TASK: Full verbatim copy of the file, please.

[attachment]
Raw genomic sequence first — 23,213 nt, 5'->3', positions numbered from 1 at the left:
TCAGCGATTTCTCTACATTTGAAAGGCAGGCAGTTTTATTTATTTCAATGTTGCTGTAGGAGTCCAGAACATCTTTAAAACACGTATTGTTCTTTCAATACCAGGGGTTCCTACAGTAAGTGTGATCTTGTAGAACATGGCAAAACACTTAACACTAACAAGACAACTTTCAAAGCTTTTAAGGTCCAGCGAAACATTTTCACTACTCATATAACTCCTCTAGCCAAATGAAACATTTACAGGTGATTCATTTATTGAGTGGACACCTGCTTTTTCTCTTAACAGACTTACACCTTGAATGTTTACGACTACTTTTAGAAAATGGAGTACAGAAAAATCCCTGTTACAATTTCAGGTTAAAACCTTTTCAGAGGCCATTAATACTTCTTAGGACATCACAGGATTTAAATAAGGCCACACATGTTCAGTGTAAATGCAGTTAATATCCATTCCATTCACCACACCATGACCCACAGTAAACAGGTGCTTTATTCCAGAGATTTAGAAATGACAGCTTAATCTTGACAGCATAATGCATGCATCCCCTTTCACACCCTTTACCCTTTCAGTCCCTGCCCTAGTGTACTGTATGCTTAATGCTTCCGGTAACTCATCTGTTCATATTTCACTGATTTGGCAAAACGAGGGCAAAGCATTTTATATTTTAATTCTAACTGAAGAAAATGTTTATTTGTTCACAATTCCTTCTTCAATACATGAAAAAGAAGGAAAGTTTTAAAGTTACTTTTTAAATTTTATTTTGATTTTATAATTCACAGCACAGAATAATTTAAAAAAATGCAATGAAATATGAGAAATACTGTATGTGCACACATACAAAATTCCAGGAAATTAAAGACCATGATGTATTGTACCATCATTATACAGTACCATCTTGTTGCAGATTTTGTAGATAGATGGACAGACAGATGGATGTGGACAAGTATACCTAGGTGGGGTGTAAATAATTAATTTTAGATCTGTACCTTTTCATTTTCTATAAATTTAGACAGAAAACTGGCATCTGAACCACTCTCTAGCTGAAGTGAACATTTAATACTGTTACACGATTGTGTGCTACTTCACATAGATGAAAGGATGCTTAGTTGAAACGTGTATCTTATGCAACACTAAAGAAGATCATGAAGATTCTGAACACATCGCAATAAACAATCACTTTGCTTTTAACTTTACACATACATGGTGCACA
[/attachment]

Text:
Raw genomic sequence first — 23,213 nt, 5'->3', positions numbered from 1 at the left:
TCAGCGATTTCTCTACATTTGAAAGGCAGGCAGTTTTATTTATTTCAATGTTGCTGTAGGAGTCCAGAACATCTTTAAAACACGTATTGTTCTTTCAATACCAGGGGTTCCTACAGTAAGTGTGATCTTGTAGAACATGGCAAAACACTTAACACTAACAAGACAACTTTCAAAGCTTTTAAGGTCCAGCGAAACATTTTCACTACTCATATAACTCCTCTAGCCAAATGAAACATTTACAGGTGATTCATTTATTGAGTGGACACCTGCTTTTTCTCTTAACAGACTTACACCTTGAATGTTTACGACTACTTTTAGAAAATGGAGTACAGAAAAATCCCTGTTACAATTTCAGGTTAAAACCTTTTCAGAGGCCATTAATACTTCTTAGGACATCACAGGATTTAAATAAGGCCACACATGTTCAGTGTAAATGCAGTTAATATCCATTCCATTCACCACACCATGACCCACAGTAAACAGGTGCTTTATTCCAGAGATTTAGAAATGACAGCTTAATCTTGACAGCATAATGCATGCATCCCCTTTCACACCCTTTACCCTTTCAGTCCCTGCCCTAGTGTACTGTATGCTTAATGCTTCCGGTAACTCATCTGTTCATATTTCACTGATTTGGCAAAACGAGGGCAAAGCATTTTATATTTTAATTCTAACTGAAGAAAATGTTTATTTGTTCACAATTCCTTCTTCAATACATGAAAAAGAAGGAAAGTTTTAAAGTTACTTTTTAAATTTTATTTTGATTTTATAATTCACAGCACAGAATAATTTAAAAAAATGCAATGAAATATGAGAAATACTGTATGTGCACACATACAAAATTCCAGGAAATTAAAGACCATGATGTATTGTACCATCATTATACAGTACCATCTTGTTGCAGATTTTGTAGATAGATGGACAGACAGATGGATGTGGACAAGTATACCTAGGTGGGGTGTAAATAATTAATTTTAGATCTGTACCTTTTCATTTTCTATAAATTTAGACAGAAAACTGGCATCTGAACCACTCTCTAGCTGAAGTGAACATTTAATACTGTTACACGATTGTGTGCTACTTCACATAGATGAAAGGATGCTTAGTTGAAACGTGTATCTTATGCAACACTAAAGAAGATCATGAAGATTCTGAACACATCGCAATAAACAATCACTTTGCTTTTAACTTTACACATACATGGTGCACA